When restaurant critic Frank Bruni of the New York Times reviewed Morimoto, he wrote that many dishes were actually ’more amusing to behold than ingest.’ Perhaps Morimoto’s management should have put as much consideration into the menu as it did the decor. The fluttering red traditional noren curtain out front, for instance, is the largest of its kind in the world, management claims, and it lets you know you’re walking into a major production number. Architect Tadao Ando’s set—rippling translucent walls, billowing canvas on the ceilings, walls of water bottles, an illuminated downstairs bar and cement stairs where perfectly thin diners walk as if choreographed by Twyla Tharp—sets the stage as a postmillennial Pacific Rim dreamscape. Then there are the bathrooms. Framed by mirrors of cherry-blossom branches that are part Kabuki, part Chekhov and part Robert Wilson, toilet lids rise up on their own as if in Mary Poppins. ’All these new restaurants are like Andrew Lloyd Webber musicals, aren’t they?’ says playwright Paul Rudnick, who prefers to eat with colleagues in simpler places with basic food, like Joe Allen or Angus McIndoe, both in Manhattan’s theater district. ’And just like audiences, when diners spend that kind of money, they’re looking for visible results in the food and the design. They want more bang for their buck, I guess.’

Not that this is entirely new. Remember singing waiters? Dinner theater? Playful sushi chefs? The Hard Rock Cafe when it was cool? The staff of Benihana behaving like acrobats and the Reagan-era trophy-wife culture of conspicuous display that took power dining to new levels? Not long ago, Rocco DiSpirito even made opening a restaurant into a reality-TV show called, not unsurprisingly, The Restaurant. The idea was that there would be heavy drama behind the scenes and at the tables. But as the project failed as both television and a place to get a pleasant Italian meal, insiders found it to be more like high comedy than drama.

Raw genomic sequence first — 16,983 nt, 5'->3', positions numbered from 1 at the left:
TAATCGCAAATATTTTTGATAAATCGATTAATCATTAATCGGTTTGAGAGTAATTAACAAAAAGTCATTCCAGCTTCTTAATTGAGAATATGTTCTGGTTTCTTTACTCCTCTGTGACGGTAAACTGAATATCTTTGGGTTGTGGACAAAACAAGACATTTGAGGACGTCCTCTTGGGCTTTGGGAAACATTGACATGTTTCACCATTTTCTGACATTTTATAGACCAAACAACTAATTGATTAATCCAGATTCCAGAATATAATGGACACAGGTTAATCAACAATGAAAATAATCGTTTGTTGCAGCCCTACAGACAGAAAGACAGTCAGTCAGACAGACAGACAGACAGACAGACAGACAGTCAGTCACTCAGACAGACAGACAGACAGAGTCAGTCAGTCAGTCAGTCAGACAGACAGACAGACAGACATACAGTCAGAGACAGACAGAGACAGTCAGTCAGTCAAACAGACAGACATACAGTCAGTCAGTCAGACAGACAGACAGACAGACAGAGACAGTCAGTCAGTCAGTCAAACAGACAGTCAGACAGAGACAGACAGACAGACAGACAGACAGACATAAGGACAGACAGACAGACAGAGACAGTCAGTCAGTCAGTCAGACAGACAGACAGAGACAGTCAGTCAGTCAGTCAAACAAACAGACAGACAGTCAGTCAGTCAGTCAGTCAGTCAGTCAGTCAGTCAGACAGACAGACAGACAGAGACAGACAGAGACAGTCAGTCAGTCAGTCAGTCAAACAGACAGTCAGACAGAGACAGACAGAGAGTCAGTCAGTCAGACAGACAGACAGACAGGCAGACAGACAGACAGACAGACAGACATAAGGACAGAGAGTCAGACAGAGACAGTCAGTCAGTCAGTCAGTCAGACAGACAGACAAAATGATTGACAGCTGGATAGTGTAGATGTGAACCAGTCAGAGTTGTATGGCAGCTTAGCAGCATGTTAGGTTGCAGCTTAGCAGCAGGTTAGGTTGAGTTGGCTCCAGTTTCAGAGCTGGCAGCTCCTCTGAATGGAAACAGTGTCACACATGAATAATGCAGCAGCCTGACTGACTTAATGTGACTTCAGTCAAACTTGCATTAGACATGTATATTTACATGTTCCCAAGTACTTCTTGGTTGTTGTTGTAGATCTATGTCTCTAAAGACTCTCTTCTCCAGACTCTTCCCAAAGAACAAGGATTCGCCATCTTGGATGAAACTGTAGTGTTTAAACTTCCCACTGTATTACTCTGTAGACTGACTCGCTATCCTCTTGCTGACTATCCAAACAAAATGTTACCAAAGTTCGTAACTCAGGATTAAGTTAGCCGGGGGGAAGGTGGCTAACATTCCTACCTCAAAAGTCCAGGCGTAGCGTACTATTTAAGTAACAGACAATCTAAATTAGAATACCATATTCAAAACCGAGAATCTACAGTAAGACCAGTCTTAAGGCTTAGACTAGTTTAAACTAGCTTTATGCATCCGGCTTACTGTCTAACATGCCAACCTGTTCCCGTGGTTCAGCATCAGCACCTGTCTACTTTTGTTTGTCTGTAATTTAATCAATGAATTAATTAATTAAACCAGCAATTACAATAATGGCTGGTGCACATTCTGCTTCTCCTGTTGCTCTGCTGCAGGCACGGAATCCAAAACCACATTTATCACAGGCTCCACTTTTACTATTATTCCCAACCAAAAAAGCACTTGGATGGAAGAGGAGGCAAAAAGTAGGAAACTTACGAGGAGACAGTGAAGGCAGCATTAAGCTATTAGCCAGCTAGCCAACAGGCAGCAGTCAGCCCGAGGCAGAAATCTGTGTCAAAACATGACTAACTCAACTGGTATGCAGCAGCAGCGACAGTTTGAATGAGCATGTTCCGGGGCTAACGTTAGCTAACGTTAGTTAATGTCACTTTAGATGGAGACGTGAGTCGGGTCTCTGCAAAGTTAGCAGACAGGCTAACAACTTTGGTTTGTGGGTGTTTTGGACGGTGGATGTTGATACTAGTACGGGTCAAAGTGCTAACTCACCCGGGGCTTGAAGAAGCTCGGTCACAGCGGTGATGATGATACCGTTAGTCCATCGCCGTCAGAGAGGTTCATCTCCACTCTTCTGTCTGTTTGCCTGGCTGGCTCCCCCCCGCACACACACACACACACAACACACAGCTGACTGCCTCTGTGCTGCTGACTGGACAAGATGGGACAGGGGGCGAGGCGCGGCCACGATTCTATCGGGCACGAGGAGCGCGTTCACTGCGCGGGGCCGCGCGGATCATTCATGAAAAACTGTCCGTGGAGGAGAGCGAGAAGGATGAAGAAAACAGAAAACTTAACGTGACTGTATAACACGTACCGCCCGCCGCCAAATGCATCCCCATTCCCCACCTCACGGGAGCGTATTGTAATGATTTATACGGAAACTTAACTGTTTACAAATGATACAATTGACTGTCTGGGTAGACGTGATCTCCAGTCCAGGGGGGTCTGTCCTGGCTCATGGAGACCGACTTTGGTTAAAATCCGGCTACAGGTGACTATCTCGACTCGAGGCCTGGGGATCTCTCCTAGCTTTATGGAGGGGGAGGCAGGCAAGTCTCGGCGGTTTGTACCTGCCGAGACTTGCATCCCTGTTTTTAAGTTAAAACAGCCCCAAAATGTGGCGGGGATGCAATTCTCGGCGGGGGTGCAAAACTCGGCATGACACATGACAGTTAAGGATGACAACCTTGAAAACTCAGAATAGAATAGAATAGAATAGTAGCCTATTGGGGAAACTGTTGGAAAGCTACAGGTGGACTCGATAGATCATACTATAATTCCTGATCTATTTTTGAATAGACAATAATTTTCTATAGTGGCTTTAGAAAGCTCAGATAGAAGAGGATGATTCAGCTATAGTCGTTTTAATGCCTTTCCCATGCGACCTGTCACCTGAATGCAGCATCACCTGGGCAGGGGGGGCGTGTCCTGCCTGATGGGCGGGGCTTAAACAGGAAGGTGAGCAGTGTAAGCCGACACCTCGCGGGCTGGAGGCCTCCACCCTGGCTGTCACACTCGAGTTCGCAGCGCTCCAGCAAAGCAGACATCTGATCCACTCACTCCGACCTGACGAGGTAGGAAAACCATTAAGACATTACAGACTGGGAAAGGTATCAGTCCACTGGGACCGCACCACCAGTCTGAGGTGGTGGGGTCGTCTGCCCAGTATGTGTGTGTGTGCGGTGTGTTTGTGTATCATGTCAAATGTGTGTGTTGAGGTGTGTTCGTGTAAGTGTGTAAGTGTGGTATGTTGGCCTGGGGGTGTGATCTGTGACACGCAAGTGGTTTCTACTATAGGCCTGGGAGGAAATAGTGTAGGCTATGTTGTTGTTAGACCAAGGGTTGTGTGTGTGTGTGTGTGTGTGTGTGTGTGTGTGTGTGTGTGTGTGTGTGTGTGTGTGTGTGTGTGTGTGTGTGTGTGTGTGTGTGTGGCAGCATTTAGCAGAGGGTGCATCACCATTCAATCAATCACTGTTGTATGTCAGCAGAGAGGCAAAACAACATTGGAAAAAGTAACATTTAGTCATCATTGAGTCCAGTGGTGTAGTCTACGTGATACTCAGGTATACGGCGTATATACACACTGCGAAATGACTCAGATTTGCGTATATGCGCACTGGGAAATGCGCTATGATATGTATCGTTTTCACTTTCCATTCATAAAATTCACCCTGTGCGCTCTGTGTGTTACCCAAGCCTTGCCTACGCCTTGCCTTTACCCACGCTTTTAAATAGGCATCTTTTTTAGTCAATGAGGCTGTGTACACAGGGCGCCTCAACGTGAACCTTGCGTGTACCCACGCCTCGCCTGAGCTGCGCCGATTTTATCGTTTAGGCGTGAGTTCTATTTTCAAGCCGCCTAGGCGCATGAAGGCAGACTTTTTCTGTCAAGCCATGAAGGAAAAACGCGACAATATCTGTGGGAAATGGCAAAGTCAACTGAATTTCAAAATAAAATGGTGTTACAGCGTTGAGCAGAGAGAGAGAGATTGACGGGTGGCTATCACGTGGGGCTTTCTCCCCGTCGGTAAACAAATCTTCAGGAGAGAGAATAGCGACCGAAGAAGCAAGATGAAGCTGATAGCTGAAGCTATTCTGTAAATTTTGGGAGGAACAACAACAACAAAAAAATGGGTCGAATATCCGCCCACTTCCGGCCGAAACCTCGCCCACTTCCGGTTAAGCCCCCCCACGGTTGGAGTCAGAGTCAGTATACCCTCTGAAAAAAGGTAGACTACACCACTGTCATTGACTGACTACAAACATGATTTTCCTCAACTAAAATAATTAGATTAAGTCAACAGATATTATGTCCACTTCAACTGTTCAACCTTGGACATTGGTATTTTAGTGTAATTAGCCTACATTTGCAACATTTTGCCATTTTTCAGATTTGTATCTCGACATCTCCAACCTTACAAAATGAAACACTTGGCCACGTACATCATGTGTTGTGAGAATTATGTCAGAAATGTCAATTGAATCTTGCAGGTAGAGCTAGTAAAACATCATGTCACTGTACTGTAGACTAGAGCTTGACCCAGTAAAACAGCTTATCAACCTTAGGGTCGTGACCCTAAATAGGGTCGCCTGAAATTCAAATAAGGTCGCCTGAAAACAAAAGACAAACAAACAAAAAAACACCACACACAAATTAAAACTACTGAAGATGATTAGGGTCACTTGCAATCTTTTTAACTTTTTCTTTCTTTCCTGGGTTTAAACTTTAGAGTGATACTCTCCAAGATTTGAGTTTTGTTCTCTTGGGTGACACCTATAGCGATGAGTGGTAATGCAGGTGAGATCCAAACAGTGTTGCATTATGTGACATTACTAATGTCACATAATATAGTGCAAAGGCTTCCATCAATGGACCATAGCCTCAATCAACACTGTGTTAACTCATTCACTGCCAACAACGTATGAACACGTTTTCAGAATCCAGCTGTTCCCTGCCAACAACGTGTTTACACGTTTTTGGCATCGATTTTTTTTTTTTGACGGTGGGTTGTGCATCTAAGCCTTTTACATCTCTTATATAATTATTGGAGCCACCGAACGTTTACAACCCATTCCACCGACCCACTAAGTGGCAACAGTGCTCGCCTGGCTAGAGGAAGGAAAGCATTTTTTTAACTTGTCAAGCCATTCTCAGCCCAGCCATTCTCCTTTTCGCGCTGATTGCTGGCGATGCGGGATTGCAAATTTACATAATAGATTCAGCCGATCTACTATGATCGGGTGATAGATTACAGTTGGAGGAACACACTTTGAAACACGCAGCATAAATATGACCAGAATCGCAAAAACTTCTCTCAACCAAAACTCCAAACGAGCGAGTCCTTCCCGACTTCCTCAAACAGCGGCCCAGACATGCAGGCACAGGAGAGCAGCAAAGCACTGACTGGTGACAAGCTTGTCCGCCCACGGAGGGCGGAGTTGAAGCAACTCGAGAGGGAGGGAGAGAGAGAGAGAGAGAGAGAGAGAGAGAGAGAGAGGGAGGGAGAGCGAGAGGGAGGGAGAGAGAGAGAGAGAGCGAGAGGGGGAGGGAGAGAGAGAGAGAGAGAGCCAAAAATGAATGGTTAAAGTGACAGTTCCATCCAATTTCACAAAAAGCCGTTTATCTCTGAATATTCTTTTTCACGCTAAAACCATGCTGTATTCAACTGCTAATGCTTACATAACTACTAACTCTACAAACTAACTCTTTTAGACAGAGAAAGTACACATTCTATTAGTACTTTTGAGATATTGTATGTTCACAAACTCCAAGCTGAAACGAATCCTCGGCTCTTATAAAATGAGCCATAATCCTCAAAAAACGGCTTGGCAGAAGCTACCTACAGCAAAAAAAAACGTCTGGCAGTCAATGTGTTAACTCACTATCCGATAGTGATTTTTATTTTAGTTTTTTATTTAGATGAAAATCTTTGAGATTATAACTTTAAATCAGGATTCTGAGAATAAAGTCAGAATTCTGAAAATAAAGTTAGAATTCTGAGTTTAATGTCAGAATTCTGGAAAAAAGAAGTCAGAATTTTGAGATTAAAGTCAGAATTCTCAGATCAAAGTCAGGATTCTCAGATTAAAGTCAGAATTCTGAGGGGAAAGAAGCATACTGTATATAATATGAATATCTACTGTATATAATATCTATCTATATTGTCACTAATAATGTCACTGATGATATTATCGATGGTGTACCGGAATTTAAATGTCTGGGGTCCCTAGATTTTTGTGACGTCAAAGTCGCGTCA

’Some people like to go to theme restaurants,’ chef Mario Batali, of Manhattan’s Babbo, sniffed at the time. ’But my kind of restaurant is all about eating, not entertainment.’ Even David Rockwell now sees the valor in discretion. ’You don’t want an environment that tells the whole story,’ he says. ’If it’s all spectacle, it’s going to be a pretty empty experience. There has to be room for you.’

I have to say that I’m with Rockwell. Not that I don’t like imaginative food and design. But I’m just not a theme-park kind of guy, I guess. Sure, Madeleine and I liked the clever theatrical touches of Quality Meats. We even applauded our server when she prepared our steak sauce, snipping fresh herbs and mixing them tableside with the finesse of a magician. But the best parts of the night were the simple steak and our own conversation.

When Madeleine and I stepped outside and walked toward Central Park South after dinner, we felt relieved. It was nice to be in our own play rather than someone else’s. The lights of Broadway were illuminating the sky, and a full moon, big as a spotlight, was rising over midtown.

’I liked that place; it was very Sweeney Todd,’ Madeleine said as we strolled. ’The lighting was subtle, the set had edge and the costumes were appropriate for a slaughterhouse kind of vibe. I’m just glad the waiters didn’t have blood on their butcher’s aprons.’

Me too. Even at a steak house with meat-hook chandeliers, that would have been too dramatic.

Bob Morris is the Age of Dissonance columnist for the New York Times Sunday Styles section.